6488 tracks, 26.6 days, and 31.98GB.
Of that, 2015 tracks, 11.7 days, and 8.32GB is language stuff (including both language CDs and re-tagged podcasts, which make up a significant portion of that total).
Classical alone comes to 1855 tracks, 7.5 days, and 13.55GB. Which doesn't include the pile of CDs here that I haven't ripped, nor the ones still on order from Amazon, so assume another 3GB or so there, and a trickle coming in from emusic. This part of my libary has grown quite substantially over the last couple of months, as I've been constantly absorbing new classical into my libary. Predictions of that slowing down were a bit premature; still, at some point I'll consider my collection more or less complete, and stop buying CDs or grabbing tracks off emusic and call it more or less good.
More useless statistical analysis - the current top composers in the library by play time:
1. Wagner [18.1 hours]
Almost fifteen hours of that is just Der Ringes Nibelungen, and he's pretty much hit the ceiling, I'm not getting any more Wagner. So, expect two or three composers to pass Wagner over the next few months.
2. Beethoven [15 hours]
I expect Beethoven will pass Wagner shortly -- I've got several piano concertos and sonatas on new CDs I need to absorb, and various other pieces I need to get around to getting eventually.
3. Tchaikovsky [9.8 hours]
This is probably about it for Tchaikovsky, too, for a while at least.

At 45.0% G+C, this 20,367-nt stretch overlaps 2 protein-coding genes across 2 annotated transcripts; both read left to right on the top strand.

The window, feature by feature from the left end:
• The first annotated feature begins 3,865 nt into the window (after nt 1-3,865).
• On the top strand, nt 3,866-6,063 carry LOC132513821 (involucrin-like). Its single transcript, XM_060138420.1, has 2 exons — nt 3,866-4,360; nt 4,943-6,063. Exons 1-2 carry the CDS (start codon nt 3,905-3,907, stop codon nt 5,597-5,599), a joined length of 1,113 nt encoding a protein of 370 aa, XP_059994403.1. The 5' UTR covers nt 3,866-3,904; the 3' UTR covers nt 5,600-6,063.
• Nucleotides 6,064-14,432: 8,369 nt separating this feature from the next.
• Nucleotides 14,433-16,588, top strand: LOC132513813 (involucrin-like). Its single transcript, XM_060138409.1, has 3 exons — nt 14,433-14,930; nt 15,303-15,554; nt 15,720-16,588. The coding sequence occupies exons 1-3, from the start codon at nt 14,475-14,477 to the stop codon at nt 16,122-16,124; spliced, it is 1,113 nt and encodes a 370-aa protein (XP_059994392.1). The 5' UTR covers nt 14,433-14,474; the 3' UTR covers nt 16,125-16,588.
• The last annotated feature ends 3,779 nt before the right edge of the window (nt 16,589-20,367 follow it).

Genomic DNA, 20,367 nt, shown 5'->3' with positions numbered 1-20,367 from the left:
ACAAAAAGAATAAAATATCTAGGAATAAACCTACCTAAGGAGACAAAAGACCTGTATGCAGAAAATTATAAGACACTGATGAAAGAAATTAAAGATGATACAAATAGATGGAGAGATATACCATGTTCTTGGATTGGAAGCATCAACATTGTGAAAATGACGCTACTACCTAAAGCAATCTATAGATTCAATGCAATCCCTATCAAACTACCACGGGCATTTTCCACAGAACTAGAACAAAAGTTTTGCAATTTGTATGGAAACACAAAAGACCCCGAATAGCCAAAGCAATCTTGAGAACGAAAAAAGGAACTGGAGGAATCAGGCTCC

4. Haydn [9.2 hours]
I've got some more Haydn to absorb -- it's not that Haydn was more outstanding than a lot of composers I have less of, he was just incredibly prolific. He'll probably pass Tchaikovsky, although maybe not Wagner.
5. Schubert [7.5 hours]
Hard to say if I'll end up with much more Schubert or not. I don't think there's really any I'm looking for, so this might be the ceiling.
6. Brahms [7.4 hours]
Same for Brahms.
7. Mozart [7.2 hours]
Okay, this is a bit ridiculous, having Mozart all the way down here, but there's a lot of Mozart stuff I just hadn't gotten around to getting yet, and that'll be quickly rectified. A large reason is that every time I go shopping, when I look at symphonies and piano concertos and the like, I'm not entirely sure which ones I already have, or there are collections that have a couple I want, but also have a couple I already have.
8. Liszt [7 hours]
Will probably pass Brahms and Schubert, but that's about it.
9. Mahler [6.5 hours]
Will probably also pass Brahms and Schubert -- there is one more of his massive symphonies that I'm looking to get.
10. Bach [5.1 hours]
Okay, this one is also ridiculous. However, I've got a bunch of Bach in the pipeline, so Bach will probably end up catapulting into third or fourth place. I expect Beethoven will pass Wagner quite soon, and if Mozart doesn't soon, he will eventually. Bach might too.
So, for anybody that bothered to read this far, a list of my current favorite piano concertos in my library:
Beethoven - Piano Concerto No. 5
Grieg - Piano Concerto in A-minor
Mozart - Piano Concertos No. 20 and 22
Rachmaninoff - Piano Concerto No. 2
Saint-Saens - Piano Concerto No. 4
Shostakovich - Piano Concerto No. 2 (my overall favorite)
Tchaikovsky - Piano Concerto No. 1
Honorable mentions for Bartok's 3rd, Mozart's 21st, Saint-Saen's 2nd, and Schumann's in A-minor.